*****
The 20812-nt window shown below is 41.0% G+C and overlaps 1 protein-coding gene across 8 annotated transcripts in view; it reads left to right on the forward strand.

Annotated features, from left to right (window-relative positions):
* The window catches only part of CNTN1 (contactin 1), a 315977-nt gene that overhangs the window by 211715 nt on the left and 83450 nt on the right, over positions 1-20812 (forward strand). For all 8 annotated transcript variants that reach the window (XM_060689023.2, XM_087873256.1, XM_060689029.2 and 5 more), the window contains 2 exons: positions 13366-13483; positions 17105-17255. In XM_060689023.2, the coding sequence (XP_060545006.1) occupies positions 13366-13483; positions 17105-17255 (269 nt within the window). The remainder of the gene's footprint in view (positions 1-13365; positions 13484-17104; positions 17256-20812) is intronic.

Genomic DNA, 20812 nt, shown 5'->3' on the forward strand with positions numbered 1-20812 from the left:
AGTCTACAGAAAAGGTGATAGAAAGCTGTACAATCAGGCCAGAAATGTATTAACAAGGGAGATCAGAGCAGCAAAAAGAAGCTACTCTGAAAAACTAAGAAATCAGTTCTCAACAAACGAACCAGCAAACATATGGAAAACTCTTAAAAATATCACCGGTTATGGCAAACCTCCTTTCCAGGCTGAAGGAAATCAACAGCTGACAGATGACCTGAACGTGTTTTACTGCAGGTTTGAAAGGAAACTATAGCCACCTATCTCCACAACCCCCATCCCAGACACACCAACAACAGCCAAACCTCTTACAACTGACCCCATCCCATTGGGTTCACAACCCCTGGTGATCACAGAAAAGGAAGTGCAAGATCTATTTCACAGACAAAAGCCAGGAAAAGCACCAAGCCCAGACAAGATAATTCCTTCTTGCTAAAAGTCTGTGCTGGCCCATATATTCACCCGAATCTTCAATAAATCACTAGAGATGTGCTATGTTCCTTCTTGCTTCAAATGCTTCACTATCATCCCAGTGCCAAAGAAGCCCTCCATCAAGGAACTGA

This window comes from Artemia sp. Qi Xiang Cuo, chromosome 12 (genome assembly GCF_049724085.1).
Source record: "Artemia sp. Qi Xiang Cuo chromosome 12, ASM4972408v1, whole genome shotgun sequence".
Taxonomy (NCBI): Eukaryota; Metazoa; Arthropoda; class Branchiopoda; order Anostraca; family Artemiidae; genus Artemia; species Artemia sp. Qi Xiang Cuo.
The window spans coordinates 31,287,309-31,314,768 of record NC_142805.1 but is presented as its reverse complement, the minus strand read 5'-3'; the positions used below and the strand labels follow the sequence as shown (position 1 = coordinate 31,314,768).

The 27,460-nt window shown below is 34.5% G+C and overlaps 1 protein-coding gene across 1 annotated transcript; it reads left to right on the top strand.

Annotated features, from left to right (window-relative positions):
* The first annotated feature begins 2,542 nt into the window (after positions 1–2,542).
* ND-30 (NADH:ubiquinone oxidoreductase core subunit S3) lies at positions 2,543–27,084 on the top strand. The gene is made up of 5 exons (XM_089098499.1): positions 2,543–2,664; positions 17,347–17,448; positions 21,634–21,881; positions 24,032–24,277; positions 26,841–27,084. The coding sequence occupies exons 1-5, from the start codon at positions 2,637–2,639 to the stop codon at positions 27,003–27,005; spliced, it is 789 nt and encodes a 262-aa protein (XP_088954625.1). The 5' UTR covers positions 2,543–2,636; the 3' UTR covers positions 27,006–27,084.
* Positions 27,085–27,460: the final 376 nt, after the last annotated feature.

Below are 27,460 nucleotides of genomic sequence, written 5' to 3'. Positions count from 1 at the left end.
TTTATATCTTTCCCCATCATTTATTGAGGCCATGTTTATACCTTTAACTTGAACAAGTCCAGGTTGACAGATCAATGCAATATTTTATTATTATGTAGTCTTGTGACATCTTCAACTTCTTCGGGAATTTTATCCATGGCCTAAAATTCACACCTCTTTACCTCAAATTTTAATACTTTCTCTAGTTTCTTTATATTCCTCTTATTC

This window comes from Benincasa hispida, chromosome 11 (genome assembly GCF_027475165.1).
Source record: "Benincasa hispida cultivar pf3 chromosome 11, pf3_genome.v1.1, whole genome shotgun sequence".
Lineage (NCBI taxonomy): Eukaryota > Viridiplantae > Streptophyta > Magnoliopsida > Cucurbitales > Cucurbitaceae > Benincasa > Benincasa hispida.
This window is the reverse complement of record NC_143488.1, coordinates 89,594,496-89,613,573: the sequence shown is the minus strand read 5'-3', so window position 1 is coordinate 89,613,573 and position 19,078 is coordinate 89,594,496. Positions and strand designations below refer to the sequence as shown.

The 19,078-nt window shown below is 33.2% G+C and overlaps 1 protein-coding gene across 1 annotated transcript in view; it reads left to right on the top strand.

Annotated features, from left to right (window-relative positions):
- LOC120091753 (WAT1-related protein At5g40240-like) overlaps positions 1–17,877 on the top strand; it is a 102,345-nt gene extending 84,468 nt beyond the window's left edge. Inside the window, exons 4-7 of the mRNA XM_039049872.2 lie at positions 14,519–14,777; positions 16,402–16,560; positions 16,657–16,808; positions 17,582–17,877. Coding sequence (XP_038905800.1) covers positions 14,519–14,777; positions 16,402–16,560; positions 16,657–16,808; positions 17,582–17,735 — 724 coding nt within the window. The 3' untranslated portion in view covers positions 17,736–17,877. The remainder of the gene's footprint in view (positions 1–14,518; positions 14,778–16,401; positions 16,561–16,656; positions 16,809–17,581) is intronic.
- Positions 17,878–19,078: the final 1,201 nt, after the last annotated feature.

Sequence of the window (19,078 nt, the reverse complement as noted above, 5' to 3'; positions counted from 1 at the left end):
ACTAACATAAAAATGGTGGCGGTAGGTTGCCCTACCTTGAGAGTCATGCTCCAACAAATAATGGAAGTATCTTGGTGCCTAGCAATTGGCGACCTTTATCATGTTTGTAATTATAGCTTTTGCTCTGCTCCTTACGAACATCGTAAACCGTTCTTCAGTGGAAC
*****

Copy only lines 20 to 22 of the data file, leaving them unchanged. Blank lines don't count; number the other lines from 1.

This window is the reverse complement of record NC_143488.1, coordinates 89,594,496-89,613,573: the sequence shown is the minus strand read 5'-3', so window position 1 is coordinate 89,613,573 and position 19,078 is coordinate 89,594,496. Positions and strand designations below refer to the sequence as shown.

The 19,078-nt window shown below is 33.2% G+C and overlaps 1 protein-coding gene across 1 annotated transcript in view; it reads left to right on the top strand.

Annotated features, from left to right (window-relative positions):